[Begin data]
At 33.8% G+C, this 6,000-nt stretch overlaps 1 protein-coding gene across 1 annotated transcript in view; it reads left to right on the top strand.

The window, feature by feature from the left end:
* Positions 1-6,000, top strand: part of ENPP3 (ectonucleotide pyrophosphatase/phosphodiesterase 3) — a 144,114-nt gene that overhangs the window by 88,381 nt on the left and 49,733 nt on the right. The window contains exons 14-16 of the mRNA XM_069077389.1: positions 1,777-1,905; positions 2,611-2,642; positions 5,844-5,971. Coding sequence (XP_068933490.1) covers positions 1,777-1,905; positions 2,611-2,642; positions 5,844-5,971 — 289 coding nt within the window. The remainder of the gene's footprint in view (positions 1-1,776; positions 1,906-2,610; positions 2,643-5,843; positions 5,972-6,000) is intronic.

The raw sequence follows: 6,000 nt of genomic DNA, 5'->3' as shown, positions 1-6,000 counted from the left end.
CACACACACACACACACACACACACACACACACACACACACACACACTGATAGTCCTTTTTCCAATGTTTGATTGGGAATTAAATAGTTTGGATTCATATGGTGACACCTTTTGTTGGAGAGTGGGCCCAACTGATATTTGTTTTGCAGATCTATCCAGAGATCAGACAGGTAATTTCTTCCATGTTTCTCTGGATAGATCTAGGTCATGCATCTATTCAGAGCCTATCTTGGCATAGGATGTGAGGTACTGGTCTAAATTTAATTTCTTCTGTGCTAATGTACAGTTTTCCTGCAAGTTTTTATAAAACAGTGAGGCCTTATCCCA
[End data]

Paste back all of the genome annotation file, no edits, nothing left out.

At 33.8% G+C, this 6,000-nt stretch overlaps 1 protein-coding gene across 1 annotated transcript in view; it reads left to right on the top strand.

The window, feature by feature from the left end:
* Positions 1-6,000, top strand: part of ENPP3 (ectonucleotide pyrophosphatase/phosphodiesterase 3) — a 144,114-nt gene that overhangs the window by 88,381 nt on the left and 49,733 nt on the right. The window contains exons 14-16 of the mRNA XM_069077389.1: positions 1,777-1,905; positions 2,611-2,642; positions 5,844-5,971. Coding sequence (XP_068933490.1) covers positions 1,777-1,905; positions 2,611-2,642; positions 5,844-5,971 — 289 coding nt within the window. The remainder of the gene's footprint in view (positions 1-1,776; positions 1,906-2,610; positions 2,643-5,843; positions 5,972-6,000) is intronic.

The raw sequence follows: 6,000 nt of genomic DNA, 5'->3' as shown, positions 1-6,000 counted from the left end.
CACACACACACACACACACACACACACACACACACACACACACACACTGATAGTCCTTTTTCCAATGTTTGATTGGGAATTAAATAGTTTGGATTCATATGGTGACACCTTTTGTTGGAGAGTGGGCCCAACTGATATTTGTTTTGCAGATCTATCCAGAGATCAGACAGGTAATTTCTTCCATGTTTCTCTGGATAGATCTAGGTCATGCATCTATTCAGAGCCTATCTTGGCATAGGATGTGAGGTACTGGTCTAAATTTAATTTCTTCTGTGCTAATGTACAGTTTTCCTGCAAGTTTTTATAAAACAGTGAGGCCTTATCCCA